Patrick Ohl is back this week for Friday Forgotten Books hosted by Patti Abbott. If things are still running as scheduled, this week Evan Lewis will be doing the links later today on his Davey Crockett’s Almanack of Mystery, Adventure, and The Wild West. A blog you should already be reading and enjoying so if you don’t know about it, get with the program. Today Patrick reviews The Zebra-Striped Hearse by Ross Macdonald.
Raymond Chandler is known for creating mean streets on which his detective, Phillip Marlowe, would walk. Ross Macdonald, however, took the hardboiled genre in a new direction by creating Lew Archer, a private detective who was sensitive. The Zebra-Striped Hearse was published in 1962, three years after 1959’s The Galton Case, which was the first book by Ross Macdonald that I read.
Macdonald’s The Zebra-Striped Hearse is an intricately plotted book that keeps twisting and turning long after you think it’s finished. The story revolves around Colonel Blackwell, who consults Lew Archer about his daughter, Harriet. A month ago, she met a man named Burke Damis in Mexico, and now she wants to marry him. But the Colonel, overly protective of his daughter, senses that the young man is as phony as a three-dollar bill, and he hires Archer to look into Damis’ past life in order to uncover just what he is up to and expose him to Harriet.
The resulting plot is a complex one, and
Macdonald uses it to tell a powerful story. These aren’t the mean,
gangster-infested streets of Raymond Chandler. Rather, Macdonald takes crime
and puts it into the neighbourhood, where even that nice old lady who lived
down the street might have some connection with the murder in the newspaper
headlines. In a way, the story is similar to that of The Galton Case; both novels evoke the loss of a child and the loss
of a parent, both of which Ross Macdonald experienced. In both, Lew Archer
sometimes seems more like a family therapist than a traditional private eye.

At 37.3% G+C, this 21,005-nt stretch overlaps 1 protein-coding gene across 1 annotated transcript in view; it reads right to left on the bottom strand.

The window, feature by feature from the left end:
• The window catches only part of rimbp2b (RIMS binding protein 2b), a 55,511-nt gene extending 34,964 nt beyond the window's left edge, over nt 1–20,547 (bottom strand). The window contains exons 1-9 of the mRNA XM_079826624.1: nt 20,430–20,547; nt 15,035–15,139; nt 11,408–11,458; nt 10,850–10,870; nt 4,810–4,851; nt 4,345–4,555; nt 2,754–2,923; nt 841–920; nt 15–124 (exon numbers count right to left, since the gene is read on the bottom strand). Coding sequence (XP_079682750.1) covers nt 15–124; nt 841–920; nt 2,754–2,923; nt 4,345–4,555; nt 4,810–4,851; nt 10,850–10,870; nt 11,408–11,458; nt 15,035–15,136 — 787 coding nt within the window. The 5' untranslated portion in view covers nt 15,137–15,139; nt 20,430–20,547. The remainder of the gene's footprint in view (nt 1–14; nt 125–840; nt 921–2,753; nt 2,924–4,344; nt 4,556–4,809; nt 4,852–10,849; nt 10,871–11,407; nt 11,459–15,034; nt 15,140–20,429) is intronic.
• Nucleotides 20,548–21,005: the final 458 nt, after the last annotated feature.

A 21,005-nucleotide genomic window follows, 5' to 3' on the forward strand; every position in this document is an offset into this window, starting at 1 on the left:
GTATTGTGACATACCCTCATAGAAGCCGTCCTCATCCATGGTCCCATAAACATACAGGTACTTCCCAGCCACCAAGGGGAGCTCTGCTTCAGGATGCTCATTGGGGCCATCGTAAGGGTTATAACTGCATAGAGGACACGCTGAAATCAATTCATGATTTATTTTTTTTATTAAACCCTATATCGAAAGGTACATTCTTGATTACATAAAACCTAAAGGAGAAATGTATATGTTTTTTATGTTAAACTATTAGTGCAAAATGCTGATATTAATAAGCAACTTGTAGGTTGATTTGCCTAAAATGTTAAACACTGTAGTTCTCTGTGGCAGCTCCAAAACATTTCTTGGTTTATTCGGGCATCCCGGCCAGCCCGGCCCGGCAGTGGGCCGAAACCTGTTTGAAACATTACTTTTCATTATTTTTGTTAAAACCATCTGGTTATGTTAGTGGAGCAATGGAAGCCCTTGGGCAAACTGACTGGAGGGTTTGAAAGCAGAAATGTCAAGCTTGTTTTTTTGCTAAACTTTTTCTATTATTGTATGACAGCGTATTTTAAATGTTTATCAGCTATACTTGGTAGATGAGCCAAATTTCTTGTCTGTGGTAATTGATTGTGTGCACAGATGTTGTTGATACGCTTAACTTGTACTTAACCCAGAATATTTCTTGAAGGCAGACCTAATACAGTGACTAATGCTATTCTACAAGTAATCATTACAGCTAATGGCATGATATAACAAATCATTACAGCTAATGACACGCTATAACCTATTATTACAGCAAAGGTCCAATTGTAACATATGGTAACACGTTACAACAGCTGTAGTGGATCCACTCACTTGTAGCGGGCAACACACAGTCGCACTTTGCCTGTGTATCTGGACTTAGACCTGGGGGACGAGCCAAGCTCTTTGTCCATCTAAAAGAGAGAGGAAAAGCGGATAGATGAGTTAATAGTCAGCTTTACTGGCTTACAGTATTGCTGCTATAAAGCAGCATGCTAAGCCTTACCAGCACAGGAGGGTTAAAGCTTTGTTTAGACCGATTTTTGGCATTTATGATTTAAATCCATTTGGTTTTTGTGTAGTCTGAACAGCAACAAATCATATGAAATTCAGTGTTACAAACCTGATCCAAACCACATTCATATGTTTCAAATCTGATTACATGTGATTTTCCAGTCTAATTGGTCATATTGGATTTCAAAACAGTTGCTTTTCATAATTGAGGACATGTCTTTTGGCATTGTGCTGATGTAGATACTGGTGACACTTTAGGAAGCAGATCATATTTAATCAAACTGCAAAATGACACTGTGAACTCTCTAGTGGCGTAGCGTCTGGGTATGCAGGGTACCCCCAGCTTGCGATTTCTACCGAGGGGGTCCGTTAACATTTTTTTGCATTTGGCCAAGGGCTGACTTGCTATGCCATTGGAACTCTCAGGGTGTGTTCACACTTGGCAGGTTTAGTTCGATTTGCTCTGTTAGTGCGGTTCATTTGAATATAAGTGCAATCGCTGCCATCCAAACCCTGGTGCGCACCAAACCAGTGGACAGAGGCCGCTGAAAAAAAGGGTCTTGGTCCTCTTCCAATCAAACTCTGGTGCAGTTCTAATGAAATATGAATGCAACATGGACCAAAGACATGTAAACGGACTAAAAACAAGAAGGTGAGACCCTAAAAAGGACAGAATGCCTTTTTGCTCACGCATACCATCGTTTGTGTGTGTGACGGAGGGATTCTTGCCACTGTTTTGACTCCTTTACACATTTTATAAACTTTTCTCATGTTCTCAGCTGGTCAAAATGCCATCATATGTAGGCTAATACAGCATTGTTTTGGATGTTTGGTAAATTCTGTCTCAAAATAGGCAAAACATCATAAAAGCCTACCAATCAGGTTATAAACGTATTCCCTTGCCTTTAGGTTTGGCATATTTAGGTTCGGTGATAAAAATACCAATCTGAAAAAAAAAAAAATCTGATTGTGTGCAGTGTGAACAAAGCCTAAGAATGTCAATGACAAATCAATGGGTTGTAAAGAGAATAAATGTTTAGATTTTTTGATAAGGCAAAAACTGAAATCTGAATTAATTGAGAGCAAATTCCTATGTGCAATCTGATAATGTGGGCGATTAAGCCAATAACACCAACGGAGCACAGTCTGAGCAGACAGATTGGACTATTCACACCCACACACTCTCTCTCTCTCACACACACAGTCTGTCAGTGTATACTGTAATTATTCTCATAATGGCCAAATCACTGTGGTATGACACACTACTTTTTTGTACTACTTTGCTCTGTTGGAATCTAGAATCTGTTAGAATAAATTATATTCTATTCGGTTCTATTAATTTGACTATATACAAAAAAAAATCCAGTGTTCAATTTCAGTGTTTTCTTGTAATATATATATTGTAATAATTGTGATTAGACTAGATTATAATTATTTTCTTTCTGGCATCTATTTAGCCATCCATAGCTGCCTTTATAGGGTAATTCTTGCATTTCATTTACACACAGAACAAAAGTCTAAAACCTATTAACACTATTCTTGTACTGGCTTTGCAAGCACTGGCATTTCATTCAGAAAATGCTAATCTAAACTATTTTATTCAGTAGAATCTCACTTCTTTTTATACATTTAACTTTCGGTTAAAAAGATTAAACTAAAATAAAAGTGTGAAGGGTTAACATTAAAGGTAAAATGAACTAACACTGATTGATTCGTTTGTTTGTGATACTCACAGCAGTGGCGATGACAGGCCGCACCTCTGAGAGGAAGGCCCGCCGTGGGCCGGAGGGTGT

Some use this to criticise Macdonald, saying that he wrote the same book over
and over again. I can see the point, but from what I’ve seen, Macdonald uses a
somewhat similar formula but produces something brilliant both times. The
result is highly readable, literate, and there’s a note of genuine passion
underscoring the book. That kind of combination is just outstanding.
Incidentally, I was expecting the titular “zebra-striped hearse” to be some crazy metaphor about life and death and stuff, because that’s kind of what I got to expect from the hardboiled, with titles like The Big Sleep or The Long Goodbye… but it’s an actual hearse, and it has actual zebra stripes. It pops up every once in a while as Lew Archer investigates. This alone makes the book worth a read.
Lew Archer is a decent sort in a tragic world, trying to help the victims of violent crime while bringing the guilty party to justice. In The Zebra-Striped Hearse, Macondald’s mystery is fairly clued, with complexity that could match wits with a Golden Ag author any day. But most intriguing of all is the way Macdonald uses the mystery to create a small piece of art that wouldn’t disgrace the pages of a “serious” literary author. The theme of loss and the family struggling to stay together have poignant notes to it that I like very much. I can’t think of something the book does wrong… and that’s always a good sign. Ross Macdonald apparently considered it one of his best books, and it was nominated for “Best Novel” at the 1963 Edgar Awards. It was beaten by Ellis Peters’ Death and the Joyful Woman, which I have yet to read…
To read The Zebra-Striped Hearse, I relied largely on an audio recording I’ve taken a great fancy to. It is complete and unabridged, but read by a full cast, with Harris Yulin as Lew Archer. The musical scores are well-placed, and the sound effects (like someone knocking at the door or the ocean being heard in the distance) really enhanced the reading experience for me. If you get a chance to listen to this recording, I highly recommend it.
Patrick Ohl ©2014
Make sure to read more of Patrick’s excellent work here on the blog as well as his website At The Scene Of The Crime.